Imagine a company so deeply rooted in innovation that creating industry-disrupting ideas is just an ordinary day.
That’s the life of Veronica Schnitzius and Anders Larsen, respectively Dallas-based American Leather’s president and vice president of product development and innovation.
The pair, along with a team of engineers and product developers, are working to build furniture that competes in the market not on price point, but in comfort, quality, and safety. And products like their Comfort Air chairs and electric reclining couches speak for themselves.
American Leather’s executives, along with a team in its newly-opened innovation lab, work each day to roll out unique furniture ranging from voice-controlled recliners to Comfort air seating, which are chairs designed to shift and transition no matter the occupant’s position.
“In my previous life, I lived in Asia,” Larsen says. “I did the whole sourcing thing and sold to Walmart. Everything was about beating down the last two cents. This is not what American Leather is all about. American Leather is all about thinking outside that box.”
And out-of-the-box thinking has paid off for the now 30-year-old company, Larsen says. American Leather holds several patents for mechanical and electronic parts that set their furniture apart.
Schnitzius credits the company’s dedication to innovation to American Leather’s founder, Bob Duncan.
“The founder is not like, ‘I invest $1,000, I should get $1,000 back.'” Schnitzius says. “Sometimes you invest a thousand and you get nothing. Sometimes you lose $10,000. But you have to try and try and try until something comes up.”
And that’s just what American Leather did when it created its Comfort Air line. Larsen says designers and engineers expected the design and rollout to take around two years. Instead, it took four.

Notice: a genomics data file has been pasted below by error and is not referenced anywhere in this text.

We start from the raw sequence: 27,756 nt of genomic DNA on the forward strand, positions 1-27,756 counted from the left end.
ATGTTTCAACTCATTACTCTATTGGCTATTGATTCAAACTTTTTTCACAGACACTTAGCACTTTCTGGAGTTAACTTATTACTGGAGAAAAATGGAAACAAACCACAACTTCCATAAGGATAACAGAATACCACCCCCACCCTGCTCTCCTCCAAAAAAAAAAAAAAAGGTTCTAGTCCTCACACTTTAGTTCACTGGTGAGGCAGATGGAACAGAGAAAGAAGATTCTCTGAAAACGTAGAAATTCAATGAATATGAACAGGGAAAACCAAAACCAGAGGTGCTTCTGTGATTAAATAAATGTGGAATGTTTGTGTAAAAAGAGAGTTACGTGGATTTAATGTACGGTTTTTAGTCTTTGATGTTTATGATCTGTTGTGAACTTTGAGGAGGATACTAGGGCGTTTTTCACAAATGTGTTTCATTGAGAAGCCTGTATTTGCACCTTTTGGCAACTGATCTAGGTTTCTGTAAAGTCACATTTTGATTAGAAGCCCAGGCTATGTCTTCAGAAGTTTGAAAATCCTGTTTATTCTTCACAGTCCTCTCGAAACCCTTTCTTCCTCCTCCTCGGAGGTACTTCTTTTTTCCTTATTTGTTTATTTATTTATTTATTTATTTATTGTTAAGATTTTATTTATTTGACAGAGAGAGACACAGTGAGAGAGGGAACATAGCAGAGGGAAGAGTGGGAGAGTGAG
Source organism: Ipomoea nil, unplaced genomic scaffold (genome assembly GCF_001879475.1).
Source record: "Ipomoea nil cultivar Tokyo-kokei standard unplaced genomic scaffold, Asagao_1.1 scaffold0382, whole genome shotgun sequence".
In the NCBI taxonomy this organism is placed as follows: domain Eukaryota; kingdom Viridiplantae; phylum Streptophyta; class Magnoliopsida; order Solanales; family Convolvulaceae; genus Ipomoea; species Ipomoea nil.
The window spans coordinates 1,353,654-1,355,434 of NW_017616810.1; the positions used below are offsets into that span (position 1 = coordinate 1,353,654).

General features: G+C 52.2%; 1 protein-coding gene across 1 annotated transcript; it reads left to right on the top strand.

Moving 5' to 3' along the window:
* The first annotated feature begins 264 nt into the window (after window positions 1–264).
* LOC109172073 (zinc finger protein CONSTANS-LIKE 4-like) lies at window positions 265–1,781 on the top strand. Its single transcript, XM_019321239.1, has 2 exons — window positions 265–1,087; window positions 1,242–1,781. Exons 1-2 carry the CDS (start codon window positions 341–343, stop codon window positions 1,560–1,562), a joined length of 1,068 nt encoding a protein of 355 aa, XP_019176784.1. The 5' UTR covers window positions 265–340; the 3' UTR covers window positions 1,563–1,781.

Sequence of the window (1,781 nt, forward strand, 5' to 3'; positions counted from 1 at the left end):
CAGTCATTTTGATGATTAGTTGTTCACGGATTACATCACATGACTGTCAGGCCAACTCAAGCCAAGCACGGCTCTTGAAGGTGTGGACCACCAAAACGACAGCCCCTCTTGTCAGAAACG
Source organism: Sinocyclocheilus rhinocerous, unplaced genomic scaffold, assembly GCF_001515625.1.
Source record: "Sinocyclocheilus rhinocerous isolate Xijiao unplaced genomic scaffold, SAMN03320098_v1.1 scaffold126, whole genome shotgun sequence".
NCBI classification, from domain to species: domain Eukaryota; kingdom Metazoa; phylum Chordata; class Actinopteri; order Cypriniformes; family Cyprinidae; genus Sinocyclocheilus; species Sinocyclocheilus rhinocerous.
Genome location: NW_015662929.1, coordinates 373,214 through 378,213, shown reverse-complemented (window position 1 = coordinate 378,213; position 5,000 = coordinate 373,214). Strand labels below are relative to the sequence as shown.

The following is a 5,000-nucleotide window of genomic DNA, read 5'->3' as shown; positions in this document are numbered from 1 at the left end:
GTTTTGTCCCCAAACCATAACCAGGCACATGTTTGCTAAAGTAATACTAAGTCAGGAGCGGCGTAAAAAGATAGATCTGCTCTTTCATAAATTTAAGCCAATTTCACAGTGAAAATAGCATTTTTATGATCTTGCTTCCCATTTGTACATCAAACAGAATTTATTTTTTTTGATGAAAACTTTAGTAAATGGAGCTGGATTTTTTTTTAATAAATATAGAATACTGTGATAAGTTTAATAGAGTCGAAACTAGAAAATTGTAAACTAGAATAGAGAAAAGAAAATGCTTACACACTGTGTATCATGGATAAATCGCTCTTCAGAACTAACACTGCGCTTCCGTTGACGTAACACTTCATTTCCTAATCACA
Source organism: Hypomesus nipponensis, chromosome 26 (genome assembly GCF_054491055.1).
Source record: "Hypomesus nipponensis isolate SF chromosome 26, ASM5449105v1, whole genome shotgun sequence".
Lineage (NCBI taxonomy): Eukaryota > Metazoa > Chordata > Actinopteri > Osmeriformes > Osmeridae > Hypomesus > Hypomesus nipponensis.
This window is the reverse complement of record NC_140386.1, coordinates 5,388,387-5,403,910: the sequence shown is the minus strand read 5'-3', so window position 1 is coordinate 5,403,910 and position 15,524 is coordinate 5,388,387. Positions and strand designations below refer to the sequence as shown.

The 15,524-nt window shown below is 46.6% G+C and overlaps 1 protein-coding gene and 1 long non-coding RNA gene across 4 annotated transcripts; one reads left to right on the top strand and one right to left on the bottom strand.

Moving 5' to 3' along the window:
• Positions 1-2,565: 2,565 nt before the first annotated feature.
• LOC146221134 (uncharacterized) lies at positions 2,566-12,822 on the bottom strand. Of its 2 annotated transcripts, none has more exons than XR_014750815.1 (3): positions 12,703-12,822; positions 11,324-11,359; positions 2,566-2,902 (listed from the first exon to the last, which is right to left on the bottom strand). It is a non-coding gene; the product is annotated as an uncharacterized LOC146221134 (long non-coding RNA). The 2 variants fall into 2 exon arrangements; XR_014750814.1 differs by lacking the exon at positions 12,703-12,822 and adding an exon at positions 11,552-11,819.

The company is now expediting innovation with the opening of its innovation lab, which, for the first time, separates innovative designers from its day-to-day product developers.
“The innovation group was in the in the same room with [product development],” Schnitzius says. “And every time we got busy, we said, ‘we’ll do that later because we needed the capacity for more sofas. We feel by separating the lab, we will allow them that ability to just focus on the new stuff.”
While American Leather does not have specific programs to reward its employees’ innovative ideas, the company does work to maintain a worker’s overall well-being, making sure they’re healthy, energized, and full of creative energy each day.
The furniture manufacturer’s southern Dallas facility provides employees a gym, an on-site personal trainer, a rest/meditation room, and a sense of place (the cafeteria is adorned with flags from each of the worker’s home countries).
The company also provides $5,000 scholarships for the children of its workers, up to the managerial level.
“It’s so much bigger than than employees. It’s the next generation,” Schnitzius says. “The only thing those kids are seeing is their parents going into the factories. They really haven’t been exposed to the parent being in college or getting an education. You can work in a factory—there’s nothing wrong with that—but we want you to know that there are choices.”
Look inside American Leather
American Leather has a 30-day promise: custom furniture is designed and delivered to a customer’s home in 30 days or less, every time. Larsen credits the efficiency of design to the factory’s linear layout, which allows furniture to travel in a straight line across the factory and eliminates wasted time and guesswork.
Workers in the manufacturing factory work on an assembly line, of sorts. First, a CNC Router is used to cut out the pieces that make up the furniture’s frame.
After the frame is assembled, workers (pictured above) apply foam batting to the item.
American Leather offers rows and rows of fabrics and leathers from Italy, each of which can be applied to custom furniture orders. After the frame is assembled, its corresponding fabric or leather hide is then nested and cut to specific dimensions.
Pictured above, a worker inspects a hide for defects before nesting. Workers on nesting machines use a computer and projectors to identify where to best cut the leather to get a consistent-looking piece of furniture.
After the leather is nested and cut, pieces are sewn together to create the surface of the sofa or recliner.
After sewing, upholsters assemble the final piece of the furniture: mounting fabric, batting, and leather pieces to the furniture frame. Before it’s packaged and shipped out, a quality inspector tests the item.
All photos by Rachel Walters.
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